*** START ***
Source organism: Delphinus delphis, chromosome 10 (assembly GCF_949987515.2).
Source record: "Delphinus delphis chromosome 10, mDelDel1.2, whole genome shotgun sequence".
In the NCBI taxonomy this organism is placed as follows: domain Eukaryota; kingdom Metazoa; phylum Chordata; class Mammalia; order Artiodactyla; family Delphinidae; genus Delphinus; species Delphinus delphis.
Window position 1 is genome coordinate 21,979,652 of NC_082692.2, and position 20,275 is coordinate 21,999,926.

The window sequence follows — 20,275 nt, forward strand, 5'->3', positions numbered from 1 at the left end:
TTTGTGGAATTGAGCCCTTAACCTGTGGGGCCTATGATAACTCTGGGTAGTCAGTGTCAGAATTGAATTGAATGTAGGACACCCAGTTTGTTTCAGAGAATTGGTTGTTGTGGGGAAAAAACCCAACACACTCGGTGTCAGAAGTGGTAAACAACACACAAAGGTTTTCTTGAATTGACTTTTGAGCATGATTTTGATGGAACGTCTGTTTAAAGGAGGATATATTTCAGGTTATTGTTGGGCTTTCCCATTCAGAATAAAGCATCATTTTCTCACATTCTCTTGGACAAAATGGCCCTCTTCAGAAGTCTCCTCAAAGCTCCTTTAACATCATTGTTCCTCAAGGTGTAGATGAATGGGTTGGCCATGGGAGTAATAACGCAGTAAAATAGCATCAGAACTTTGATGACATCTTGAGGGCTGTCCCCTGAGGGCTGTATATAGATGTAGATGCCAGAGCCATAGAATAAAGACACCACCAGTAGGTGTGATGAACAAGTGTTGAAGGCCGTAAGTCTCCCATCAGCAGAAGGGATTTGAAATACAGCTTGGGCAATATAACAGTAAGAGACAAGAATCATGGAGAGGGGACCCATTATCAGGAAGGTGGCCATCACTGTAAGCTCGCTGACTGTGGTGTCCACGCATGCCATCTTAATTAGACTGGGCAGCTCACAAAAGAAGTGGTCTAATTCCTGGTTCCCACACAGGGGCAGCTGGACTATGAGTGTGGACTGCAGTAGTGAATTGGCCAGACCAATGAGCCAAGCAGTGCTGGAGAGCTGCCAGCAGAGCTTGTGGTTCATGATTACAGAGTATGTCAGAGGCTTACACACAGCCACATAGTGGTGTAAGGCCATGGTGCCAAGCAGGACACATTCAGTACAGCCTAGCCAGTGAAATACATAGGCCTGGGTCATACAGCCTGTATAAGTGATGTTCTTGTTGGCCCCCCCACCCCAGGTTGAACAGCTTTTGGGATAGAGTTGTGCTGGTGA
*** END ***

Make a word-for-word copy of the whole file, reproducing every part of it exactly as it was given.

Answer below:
Source organism: Delphinus delphis, chromosome 10 (assembly GCF_949987515.2).
Source record: "Delphinus delphis chromosome 10, mDelDel1.2, whole genome shotgun sequence".
In the NCBI taxonomy this organism is placed as follows: domain Eukaryota; kingdom Metazoa; phylum Chordata; class Mammalia; order Artiodactyla; family Delphinidae; genus Delphinus; species Delphinus delphis.
Window position 1 is genome coordinate 21,979,652 of NC_082692.2, and position 20,275 is coordinate 21,999,926.

The window sequence follows — 20,275 nt, forward strand, 5'->3', positions numbered from 1 at the left end:
TTTGTGGAATTGAGCCCTTAACCTGTGGGGCCTATGATAACTCTGGGTAGTCAGTGTCAGAATTGAATTGAATGTAGGACACCCAGTTTGTTTCAGAGAATTGGTTGTTGTGGGGAAAAAACCCAACACACTCGGTGTCAGAAGTGGTAAACAACACACAAAGGTTTTCTTGAATTGACTTTTGAGCATGATTTTGATGGAACGTCTGTTTAAAGGAGGATATATTTCAGGTTATTGTTGGGCTTTCCCATTCAGAATAAAGCATCATTTTCTCACATTCTCTTGGACAAAATGGCCCTCTTCAGAAGTCTCCTCAAAGCTCCTTTAACATCATTGTTCCTCAAGGTGTAGATGAATGGGTTGGCCATGGGAGTAATAACGCAGTAAAATAGCATCAGAACTTTGATGACATCTTGAGGGCTGTCCCCTGAGGGCTGTATATAGATGTAGATGCCAGAGCCATAGAATAAAGACACCACCAGTAGGTGTGATGAACAAGTGTTGAAGGCCGTAAGTCTCCCATCAGCAGAAGGGATTTGAAATACAGCTTGGGCAATATAACAGTAAGAGACAAGAATCATGGAGAGGGGACCCATTATCAGGAAGGTGGCCATCACTGTAAGCTCGCTGACTGTGGTGTCCACGCATGCCATCTTAATTAGACTGGGCAGCTCACAAAAGAAGTGGTCTAATTCCTGGTTCCCACACAGGGGCAGCTGGACTATGAGTGTGGACTGCAGTAGTGAATTGGCCAGACCAATGAGCCAAGCAGTGCTGGAGAGCTGCCAGCAGAGCTTGTGGTTCATGATTACAGAGTATGTCAGAGGCTTACACACAGCCACATAGTGGTGTAAGGCCATGGTGCCAAGCAGGACACATTCAGTACAGCCTAGCCAGTGAAATACATAGGCCTGGGTCATACAGCCTGTATAAGTGATGTTCTTGTTGGCCCCCCCACCCCAGGTTGAACAGCTTTTGGGATAGAGTTGTGCTGGTGA